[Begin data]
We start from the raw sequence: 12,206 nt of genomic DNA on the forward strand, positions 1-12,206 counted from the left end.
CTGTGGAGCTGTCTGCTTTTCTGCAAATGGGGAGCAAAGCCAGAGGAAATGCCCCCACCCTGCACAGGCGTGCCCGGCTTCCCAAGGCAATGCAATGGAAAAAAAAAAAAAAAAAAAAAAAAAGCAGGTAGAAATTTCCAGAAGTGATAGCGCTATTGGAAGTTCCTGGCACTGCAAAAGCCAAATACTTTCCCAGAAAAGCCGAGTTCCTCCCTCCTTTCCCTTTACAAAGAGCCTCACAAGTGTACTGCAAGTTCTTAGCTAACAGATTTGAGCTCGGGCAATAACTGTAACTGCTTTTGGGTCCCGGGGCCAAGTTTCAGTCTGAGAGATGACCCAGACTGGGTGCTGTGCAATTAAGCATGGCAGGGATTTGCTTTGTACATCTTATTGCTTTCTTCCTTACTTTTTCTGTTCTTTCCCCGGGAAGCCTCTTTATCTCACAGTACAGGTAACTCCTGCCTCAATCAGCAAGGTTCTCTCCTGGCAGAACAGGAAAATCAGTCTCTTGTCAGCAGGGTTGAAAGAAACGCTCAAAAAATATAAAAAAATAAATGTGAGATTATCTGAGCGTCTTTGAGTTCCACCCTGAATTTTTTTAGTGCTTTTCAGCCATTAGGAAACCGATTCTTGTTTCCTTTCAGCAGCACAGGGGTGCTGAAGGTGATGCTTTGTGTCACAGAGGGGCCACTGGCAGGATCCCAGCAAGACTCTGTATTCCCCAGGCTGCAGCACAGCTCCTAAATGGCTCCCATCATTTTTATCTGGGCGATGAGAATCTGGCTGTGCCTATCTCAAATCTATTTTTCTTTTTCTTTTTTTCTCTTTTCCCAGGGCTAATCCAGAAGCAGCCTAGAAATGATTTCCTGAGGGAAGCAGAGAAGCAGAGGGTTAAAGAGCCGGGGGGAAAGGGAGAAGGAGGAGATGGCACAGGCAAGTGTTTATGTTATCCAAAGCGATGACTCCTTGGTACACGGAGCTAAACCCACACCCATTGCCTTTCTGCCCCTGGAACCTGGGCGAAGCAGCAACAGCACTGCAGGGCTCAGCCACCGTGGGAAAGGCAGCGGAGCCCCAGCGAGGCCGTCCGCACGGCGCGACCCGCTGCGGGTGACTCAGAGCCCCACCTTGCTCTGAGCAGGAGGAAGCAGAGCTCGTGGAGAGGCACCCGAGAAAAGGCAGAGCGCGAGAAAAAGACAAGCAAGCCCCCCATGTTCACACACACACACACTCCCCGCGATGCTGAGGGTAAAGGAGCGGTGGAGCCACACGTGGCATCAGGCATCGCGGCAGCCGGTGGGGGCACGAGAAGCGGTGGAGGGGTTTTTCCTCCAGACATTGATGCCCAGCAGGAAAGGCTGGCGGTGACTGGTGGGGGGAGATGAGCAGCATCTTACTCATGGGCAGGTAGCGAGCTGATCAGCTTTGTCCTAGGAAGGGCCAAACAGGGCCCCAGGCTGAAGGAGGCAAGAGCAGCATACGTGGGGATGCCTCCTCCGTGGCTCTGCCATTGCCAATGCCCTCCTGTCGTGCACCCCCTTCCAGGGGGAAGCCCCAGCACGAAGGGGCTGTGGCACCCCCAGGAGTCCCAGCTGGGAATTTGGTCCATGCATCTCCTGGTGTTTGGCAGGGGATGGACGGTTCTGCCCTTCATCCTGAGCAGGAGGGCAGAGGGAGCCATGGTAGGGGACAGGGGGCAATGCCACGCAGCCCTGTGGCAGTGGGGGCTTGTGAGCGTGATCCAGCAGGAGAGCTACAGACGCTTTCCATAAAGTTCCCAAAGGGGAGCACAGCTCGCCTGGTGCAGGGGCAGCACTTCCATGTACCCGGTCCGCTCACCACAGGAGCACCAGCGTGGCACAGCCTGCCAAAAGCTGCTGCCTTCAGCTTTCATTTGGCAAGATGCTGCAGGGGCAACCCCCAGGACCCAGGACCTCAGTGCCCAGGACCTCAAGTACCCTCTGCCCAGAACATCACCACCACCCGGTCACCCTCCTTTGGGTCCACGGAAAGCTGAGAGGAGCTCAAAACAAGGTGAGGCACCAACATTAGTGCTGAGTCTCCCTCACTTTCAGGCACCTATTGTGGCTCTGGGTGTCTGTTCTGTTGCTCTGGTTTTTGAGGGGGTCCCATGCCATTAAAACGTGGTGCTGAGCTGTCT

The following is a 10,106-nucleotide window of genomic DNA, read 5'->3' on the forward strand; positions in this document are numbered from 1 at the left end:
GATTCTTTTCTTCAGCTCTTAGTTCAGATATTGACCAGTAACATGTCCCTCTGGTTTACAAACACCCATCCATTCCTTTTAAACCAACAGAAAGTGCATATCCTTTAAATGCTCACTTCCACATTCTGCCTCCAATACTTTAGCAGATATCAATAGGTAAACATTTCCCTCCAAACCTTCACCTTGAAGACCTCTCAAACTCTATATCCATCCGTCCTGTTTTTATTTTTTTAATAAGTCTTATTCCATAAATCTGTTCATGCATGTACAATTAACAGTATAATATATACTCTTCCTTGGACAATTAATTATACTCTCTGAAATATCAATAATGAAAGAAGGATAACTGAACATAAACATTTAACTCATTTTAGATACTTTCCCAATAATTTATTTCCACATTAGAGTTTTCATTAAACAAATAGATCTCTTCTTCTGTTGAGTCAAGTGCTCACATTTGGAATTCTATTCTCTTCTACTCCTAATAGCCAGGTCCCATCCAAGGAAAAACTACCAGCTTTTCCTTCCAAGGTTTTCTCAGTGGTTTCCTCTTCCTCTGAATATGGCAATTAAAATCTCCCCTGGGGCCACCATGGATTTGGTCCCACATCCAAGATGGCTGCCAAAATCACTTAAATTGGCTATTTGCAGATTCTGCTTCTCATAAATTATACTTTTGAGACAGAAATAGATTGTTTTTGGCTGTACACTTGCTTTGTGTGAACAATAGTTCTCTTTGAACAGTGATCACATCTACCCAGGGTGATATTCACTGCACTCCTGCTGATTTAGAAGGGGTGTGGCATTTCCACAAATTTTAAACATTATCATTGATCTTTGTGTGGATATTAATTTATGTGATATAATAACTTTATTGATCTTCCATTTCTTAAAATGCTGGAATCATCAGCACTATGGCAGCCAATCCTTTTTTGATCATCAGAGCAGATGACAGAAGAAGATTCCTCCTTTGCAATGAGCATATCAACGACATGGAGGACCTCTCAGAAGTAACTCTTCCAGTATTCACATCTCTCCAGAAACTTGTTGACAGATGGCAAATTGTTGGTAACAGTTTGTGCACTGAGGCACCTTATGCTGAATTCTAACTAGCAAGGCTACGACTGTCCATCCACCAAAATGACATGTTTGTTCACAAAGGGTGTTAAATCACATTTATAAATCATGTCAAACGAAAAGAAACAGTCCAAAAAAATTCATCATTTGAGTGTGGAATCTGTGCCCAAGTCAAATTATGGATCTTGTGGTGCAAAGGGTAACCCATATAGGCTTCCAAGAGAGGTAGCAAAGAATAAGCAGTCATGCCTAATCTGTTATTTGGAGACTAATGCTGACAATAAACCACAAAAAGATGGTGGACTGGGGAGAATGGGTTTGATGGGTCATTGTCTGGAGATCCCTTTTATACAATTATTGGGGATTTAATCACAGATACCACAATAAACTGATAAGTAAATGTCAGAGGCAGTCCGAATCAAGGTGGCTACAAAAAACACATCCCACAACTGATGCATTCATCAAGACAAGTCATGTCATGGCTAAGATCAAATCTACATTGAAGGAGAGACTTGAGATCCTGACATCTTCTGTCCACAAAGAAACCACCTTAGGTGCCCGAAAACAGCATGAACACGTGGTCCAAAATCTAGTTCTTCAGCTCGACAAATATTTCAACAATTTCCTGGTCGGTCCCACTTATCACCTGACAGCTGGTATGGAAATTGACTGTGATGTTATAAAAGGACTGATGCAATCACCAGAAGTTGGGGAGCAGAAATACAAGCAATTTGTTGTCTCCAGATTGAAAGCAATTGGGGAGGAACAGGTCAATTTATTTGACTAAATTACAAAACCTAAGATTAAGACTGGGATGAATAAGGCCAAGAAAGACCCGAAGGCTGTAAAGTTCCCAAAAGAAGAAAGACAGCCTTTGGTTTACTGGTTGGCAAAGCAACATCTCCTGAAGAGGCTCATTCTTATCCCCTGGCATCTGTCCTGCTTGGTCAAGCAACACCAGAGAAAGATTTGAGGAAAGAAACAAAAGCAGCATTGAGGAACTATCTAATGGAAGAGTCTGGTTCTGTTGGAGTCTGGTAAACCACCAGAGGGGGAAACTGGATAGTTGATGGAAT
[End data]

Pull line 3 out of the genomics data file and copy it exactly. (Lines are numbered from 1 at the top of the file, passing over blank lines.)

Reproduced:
The following is a 10,106-nucleotide window of genomic DNA, read 5'->3' on the forward strand; positions in this document are numbered from 1 at the left end: